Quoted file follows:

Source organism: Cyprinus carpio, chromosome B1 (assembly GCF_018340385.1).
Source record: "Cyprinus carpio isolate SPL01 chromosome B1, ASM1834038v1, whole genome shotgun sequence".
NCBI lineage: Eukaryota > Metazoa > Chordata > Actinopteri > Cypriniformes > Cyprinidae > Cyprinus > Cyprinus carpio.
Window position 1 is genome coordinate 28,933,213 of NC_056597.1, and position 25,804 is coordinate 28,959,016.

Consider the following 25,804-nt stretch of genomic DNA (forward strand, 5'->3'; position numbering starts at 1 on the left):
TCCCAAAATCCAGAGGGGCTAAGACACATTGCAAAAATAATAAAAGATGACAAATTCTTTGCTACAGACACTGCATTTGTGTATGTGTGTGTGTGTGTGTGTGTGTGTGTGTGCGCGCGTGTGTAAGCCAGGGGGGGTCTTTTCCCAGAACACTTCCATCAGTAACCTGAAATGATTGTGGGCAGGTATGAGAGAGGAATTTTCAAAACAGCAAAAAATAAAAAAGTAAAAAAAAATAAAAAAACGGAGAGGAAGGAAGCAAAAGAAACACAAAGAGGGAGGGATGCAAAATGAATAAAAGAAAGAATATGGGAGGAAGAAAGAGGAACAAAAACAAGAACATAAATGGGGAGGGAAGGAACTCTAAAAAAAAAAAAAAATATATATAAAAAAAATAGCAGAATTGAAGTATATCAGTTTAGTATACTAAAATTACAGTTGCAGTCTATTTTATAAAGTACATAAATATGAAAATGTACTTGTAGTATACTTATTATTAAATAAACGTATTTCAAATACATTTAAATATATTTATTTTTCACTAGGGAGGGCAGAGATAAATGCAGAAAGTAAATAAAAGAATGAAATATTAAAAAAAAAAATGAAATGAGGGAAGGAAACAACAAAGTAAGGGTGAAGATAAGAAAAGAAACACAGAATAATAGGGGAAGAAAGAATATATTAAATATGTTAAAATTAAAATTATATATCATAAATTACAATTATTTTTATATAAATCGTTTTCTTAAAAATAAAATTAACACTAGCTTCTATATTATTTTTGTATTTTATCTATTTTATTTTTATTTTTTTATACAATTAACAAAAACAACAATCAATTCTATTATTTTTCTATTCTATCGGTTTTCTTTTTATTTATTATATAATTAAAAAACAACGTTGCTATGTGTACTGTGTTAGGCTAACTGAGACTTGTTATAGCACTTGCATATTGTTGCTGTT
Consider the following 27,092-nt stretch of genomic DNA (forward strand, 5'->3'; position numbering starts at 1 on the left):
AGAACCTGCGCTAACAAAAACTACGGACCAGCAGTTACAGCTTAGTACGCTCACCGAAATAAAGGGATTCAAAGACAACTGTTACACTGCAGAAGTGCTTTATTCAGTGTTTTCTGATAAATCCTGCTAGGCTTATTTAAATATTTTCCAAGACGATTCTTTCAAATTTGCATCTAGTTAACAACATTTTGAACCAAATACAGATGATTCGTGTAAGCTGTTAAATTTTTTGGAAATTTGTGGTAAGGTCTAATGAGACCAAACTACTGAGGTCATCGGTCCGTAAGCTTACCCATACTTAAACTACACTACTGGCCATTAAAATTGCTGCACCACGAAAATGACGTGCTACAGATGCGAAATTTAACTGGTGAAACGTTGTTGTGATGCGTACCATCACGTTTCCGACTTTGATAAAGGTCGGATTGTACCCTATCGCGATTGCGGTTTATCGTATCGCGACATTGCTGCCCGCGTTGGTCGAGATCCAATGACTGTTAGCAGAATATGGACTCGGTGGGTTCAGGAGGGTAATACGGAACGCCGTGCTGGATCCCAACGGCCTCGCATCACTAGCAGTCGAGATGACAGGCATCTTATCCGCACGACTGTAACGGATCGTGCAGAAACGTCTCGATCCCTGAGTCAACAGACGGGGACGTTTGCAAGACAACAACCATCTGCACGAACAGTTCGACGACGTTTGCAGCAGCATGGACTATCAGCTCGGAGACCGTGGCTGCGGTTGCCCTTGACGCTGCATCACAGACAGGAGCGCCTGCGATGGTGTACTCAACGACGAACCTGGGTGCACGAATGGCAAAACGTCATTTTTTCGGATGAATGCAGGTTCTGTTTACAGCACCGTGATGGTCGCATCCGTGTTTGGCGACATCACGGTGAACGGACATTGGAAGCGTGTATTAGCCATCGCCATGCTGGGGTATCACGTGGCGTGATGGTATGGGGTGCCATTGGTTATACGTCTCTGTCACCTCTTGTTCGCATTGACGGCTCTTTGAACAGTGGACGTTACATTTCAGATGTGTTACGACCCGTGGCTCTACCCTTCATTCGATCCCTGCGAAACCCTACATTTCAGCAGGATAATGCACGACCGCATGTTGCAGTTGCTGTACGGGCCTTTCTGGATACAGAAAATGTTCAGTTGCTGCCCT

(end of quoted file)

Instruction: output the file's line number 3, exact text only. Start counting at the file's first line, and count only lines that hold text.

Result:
NCBI lineage: Eukaryota > Metazoa > Chordata > Actinopteri > Cypriniformes > Cyprinidae > Cyprinus > Cyprinus carpio.